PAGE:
Marine Geophysics - Modeling and Full Waveform Inversion of Marine Seismic Data
This Master's project is available from the intake of Autumn 2023. Please contact the listed supervisor for more information.
Note: This project is designed for up to two students.
Acquisition and processing of marine seismic data (both towed marine and ocean bottom data) makes it possible to delineate subsurface crustal and upper mantle structure in great detail. This is important for a variety of reasons. The first successful application of this technique was to offshore hydrocarbon exploration. Later on, since the 1990s, this type of data has also been important in other areas of geoscience, including the determination of the subsurface structure near mid-ocean ridges and subduction zones. This has led to a much better understanding of geodynamics, and in particular, to the detection of magma chambers of submarine volcanoes and an improved understanding of the dynamics of megathrust events in subduction zones, the world’s largest earthquakes. Another, more recent, application of these methods is the monitoring of CO2 injected into the subsurface.
Hypothesis (scientific problem):
The processing of marine seismic data consists roughly of four main steps. The complexity of these steps increases significantly with each step, with the fourth step, imaging or full waveform inversion (FWI), being the most complicated and time consuming and arguably also the most important. In order to improve the quality and resolution of the computed subsurface images it is therefore useful to improve this last processing step. This can be done in various ways by focusing on the modeling method underlying the imaging or FWI and/or by focusing on the inversion algorithm itself. The goal of these proposed master projects is to develop and test improved modeling/inversion techniques and apply to them an area of interest (such as mentioned above: exploration, mid-ocean ridge structure, shallow subduction zone structure, CO2 storage).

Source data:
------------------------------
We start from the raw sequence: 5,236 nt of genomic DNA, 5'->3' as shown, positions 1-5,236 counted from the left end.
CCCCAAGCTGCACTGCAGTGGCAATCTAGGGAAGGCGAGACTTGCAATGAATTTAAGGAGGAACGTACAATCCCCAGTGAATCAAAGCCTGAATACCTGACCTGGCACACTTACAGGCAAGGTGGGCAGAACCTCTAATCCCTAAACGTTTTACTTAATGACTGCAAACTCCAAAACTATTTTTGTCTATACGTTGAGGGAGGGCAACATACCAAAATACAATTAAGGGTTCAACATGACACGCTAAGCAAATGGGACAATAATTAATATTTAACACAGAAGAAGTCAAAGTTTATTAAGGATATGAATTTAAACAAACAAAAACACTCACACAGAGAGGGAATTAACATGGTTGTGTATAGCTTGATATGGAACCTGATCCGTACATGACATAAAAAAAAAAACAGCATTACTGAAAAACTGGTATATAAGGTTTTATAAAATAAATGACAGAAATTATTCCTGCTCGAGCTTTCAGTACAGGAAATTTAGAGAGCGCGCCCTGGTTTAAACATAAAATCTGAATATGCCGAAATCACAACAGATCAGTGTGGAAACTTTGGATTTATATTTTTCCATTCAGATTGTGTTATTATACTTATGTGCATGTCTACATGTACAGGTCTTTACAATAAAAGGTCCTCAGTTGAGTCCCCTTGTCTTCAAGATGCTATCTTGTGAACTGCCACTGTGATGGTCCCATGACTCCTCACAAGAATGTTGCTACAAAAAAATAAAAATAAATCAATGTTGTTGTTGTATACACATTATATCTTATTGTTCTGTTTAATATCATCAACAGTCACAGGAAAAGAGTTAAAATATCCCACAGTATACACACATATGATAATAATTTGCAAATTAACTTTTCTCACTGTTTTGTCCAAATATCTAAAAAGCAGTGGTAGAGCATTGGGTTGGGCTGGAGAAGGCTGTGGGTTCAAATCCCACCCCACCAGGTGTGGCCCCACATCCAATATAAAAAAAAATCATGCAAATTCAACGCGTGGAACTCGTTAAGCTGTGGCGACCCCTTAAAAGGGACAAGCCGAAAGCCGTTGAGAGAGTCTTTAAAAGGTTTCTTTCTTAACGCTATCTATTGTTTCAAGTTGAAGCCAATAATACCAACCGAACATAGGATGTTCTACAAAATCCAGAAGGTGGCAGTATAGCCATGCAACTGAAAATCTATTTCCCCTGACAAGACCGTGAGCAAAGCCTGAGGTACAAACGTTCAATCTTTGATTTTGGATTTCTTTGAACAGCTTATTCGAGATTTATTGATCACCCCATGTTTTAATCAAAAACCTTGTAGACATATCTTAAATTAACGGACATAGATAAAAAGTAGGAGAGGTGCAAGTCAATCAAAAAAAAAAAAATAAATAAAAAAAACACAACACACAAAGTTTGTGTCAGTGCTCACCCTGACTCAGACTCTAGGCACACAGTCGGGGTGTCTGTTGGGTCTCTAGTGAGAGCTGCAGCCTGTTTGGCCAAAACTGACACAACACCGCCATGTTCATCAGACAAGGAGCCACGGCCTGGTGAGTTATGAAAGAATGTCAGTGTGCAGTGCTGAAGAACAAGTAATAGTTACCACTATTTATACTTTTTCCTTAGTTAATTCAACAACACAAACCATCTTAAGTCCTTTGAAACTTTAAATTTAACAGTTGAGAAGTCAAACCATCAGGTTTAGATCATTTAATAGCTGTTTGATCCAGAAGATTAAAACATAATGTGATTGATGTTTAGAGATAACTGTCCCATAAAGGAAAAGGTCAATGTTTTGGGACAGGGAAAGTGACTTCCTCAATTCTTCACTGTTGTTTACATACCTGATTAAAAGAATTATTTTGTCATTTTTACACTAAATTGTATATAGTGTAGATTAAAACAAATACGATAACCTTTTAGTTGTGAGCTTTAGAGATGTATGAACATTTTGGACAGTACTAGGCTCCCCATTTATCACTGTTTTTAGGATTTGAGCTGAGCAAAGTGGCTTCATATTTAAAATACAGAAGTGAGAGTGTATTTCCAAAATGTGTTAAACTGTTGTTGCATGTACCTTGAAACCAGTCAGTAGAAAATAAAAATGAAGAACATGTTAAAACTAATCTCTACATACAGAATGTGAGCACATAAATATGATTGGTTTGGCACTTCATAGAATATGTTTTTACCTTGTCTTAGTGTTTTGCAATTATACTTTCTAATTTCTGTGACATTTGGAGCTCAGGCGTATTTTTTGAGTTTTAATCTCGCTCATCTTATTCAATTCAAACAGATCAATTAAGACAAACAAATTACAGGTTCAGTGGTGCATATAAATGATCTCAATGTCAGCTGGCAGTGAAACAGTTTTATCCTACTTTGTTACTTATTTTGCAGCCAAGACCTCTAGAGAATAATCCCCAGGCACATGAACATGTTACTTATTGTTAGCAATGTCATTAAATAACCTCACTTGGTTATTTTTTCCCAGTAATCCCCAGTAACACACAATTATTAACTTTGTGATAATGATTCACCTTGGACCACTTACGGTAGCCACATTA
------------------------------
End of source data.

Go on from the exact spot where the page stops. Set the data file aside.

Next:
The two main components, modeling and inversion, of the final processing step, can be improved by focusing on theoretical aspects, the numerical implementation or both. Improvements can, for example, be made by incorporating attenuation and anisotropy in the starting model in the inversion. This is important because in practice the subsurface is anelastic, whereas many modeling algorithms assume an acoustic or elastic isotropic subsurface. Doing this makes the computations more challenging and a sub-goal would be to make sure that the corresponding increase in computational requirements is minimized. The inversion typically is formulated in terms of a linear least square problem which involves inverting large matrices, which is challenging. Various inversion algorithms exist to do this inversion. In the case of imaging the inversion is quite straightforward but the results not optimal. In the case of FWI there are various inversion algorithms which are more complicated but give better results. If the focus of the project is on inversion then the goal would be to develop and test an improved inversion algorithm and apply this to a synthetic data set generated for a specific geodynamic application.
Proposed course plan during the master's degree (60 ECTS):
GEOV274 (10 sp) or AG335 (10sp, geophysics field course in UNIS Svalbard)
GEOV276 (10 sp)
GEOV277 (10 sp)
GEO-DEEP course on mantle dynamics in UiO (5 sp) (depending on topic)
GEOV300 (5 sp)
Geophysics field course (5 sp)
GEOV302 (5 sp)
Bachelor in Geophysics